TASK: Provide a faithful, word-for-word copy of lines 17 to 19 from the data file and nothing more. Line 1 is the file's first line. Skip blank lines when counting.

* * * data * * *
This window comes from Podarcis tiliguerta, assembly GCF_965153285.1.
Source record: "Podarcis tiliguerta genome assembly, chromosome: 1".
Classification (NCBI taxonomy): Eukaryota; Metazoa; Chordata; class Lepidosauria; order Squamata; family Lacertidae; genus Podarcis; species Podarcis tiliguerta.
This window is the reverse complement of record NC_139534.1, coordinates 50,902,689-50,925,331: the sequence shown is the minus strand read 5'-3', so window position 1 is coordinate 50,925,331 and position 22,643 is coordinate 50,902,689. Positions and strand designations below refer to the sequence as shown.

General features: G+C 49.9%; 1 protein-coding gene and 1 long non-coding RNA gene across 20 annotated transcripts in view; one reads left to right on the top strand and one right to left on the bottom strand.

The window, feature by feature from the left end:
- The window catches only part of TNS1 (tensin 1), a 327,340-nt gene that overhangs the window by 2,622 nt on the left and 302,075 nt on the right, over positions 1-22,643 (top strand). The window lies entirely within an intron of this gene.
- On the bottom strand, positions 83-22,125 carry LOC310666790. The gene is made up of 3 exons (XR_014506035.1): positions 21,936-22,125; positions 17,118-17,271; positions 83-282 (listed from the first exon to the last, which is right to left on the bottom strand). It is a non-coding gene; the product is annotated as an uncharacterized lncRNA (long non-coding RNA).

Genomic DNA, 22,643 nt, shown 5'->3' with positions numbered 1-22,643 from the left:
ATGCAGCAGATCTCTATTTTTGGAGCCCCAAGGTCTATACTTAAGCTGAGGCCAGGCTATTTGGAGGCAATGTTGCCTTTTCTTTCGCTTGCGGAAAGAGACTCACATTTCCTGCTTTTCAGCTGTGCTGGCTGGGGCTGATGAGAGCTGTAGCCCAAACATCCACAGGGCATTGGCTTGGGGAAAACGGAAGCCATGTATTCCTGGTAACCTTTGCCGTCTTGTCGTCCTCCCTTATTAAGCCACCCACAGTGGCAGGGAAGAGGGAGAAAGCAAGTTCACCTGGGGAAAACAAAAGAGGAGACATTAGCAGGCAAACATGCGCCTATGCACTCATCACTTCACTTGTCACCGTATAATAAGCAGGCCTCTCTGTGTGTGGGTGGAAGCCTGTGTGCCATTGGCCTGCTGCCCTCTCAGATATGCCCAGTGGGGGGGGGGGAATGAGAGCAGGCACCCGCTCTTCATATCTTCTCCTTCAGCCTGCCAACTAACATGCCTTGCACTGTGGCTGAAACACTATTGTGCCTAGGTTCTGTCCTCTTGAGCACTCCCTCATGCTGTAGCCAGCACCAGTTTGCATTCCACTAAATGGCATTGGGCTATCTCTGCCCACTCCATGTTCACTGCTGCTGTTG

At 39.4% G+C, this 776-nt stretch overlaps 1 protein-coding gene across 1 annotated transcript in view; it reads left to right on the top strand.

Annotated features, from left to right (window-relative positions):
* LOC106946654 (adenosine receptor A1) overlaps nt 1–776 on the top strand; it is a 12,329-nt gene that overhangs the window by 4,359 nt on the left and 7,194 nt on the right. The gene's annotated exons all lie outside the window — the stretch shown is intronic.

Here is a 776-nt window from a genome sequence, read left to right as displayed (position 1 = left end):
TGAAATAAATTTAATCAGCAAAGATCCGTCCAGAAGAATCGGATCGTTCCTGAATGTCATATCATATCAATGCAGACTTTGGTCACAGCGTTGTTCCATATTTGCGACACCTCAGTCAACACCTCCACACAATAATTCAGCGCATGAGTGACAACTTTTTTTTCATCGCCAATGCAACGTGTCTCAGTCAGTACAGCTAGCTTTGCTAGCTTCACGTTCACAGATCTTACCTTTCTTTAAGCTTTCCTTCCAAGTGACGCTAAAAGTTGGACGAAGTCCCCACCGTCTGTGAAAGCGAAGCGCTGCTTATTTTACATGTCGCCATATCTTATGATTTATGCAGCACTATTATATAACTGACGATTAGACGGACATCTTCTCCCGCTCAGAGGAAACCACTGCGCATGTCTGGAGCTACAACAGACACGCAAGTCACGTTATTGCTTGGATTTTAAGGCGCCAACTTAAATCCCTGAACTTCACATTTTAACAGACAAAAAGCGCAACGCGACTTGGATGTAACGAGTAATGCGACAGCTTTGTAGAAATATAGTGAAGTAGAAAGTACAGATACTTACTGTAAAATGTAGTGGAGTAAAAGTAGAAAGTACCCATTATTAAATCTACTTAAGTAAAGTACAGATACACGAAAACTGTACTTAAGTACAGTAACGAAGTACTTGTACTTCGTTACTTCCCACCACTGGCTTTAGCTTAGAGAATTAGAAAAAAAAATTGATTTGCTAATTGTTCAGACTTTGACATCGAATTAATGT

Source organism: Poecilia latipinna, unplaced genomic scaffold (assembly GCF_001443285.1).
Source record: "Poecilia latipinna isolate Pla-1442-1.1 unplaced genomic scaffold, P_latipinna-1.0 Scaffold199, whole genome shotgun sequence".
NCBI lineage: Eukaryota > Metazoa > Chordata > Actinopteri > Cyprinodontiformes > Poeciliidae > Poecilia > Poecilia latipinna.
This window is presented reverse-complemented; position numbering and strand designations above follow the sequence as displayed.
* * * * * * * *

Source record: "Poecilia latipinna isolate Pla-1442-1.1 unplaced genomic scaffold, P_latipinna-1.0 Scaffold199, whole genome shotgun sequence".
NCBI lineage: Eukaryota > Metazoa > Chordata > Actinopteri > Cyprinodontiformes > Poeciliidae > Poecilia > Poecilia latipinna.
This window is presented reverse-complemented; position numbering and strand designations above follow the sequence as displayed.